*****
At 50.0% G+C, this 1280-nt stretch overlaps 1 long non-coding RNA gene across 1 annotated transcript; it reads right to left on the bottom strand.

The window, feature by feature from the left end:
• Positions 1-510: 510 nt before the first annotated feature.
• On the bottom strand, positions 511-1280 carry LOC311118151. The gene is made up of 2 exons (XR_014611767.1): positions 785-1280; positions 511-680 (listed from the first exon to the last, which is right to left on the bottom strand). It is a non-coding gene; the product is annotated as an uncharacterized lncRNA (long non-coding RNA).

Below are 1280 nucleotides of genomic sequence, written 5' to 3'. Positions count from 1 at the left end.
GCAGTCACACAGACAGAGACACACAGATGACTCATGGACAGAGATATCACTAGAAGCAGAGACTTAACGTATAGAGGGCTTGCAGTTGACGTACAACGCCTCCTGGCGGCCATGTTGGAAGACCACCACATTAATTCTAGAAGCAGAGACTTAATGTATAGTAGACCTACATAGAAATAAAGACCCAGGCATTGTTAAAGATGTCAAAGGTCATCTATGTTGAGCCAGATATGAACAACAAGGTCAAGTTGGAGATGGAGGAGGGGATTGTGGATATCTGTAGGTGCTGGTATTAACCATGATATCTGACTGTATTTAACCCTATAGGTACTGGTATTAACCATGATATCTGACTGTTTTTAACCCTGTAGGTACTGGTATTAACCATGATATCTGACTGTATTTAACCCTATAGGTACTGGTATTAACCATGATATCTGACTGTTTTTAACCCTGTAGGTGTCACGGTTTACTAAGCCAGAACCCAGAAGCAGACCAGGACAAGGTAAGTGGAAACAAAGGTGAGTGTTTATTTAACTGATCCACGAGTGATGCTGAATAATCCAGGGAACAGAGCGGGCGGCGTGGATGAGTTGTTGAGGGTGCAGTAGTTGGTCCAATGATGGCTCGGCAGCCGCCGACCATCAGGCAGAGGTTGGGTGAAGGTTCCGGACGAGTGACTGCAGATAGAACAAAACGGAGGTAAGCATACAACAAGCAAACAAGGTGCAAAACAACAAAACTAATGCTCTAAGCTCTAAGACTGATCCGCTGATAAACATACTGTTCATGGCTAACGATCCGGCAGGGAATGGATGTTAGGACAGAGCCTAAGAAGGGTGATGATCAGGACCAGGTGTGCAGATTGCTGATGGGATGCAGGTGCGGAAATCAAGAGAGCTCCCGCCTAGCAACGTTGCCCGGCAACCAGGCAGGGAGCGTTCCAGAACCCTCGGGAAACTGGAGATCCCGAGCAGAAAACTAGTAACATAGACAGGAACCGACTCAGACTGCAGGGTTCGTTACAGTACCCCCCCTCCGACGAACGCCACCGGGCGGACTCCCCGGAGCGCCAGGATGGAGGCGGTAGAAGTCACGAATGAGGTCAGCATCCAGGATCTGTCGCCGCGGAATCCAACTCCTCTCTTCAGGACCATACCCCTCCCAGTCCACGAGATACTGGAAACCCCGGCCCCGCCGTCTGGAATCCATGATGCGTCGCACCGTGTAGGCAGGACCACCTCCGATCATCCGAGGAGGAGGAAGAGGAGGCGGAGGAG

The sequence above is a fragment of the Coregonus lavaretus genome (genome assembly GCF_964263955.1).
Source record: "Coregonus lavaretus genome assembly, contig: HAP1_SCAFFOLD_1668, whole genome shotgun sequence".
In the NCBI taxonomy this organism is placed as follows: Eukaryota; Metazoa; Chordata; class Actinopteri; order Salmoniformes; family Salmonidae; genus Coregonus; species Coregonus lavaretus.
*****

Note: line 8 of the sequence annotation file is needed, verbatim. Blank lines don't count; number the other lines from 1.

Source record: "Coregonus lavaretus genome assembly, contig: HAP1_SCAFFOLD_1668, whole genome shotgun sequence".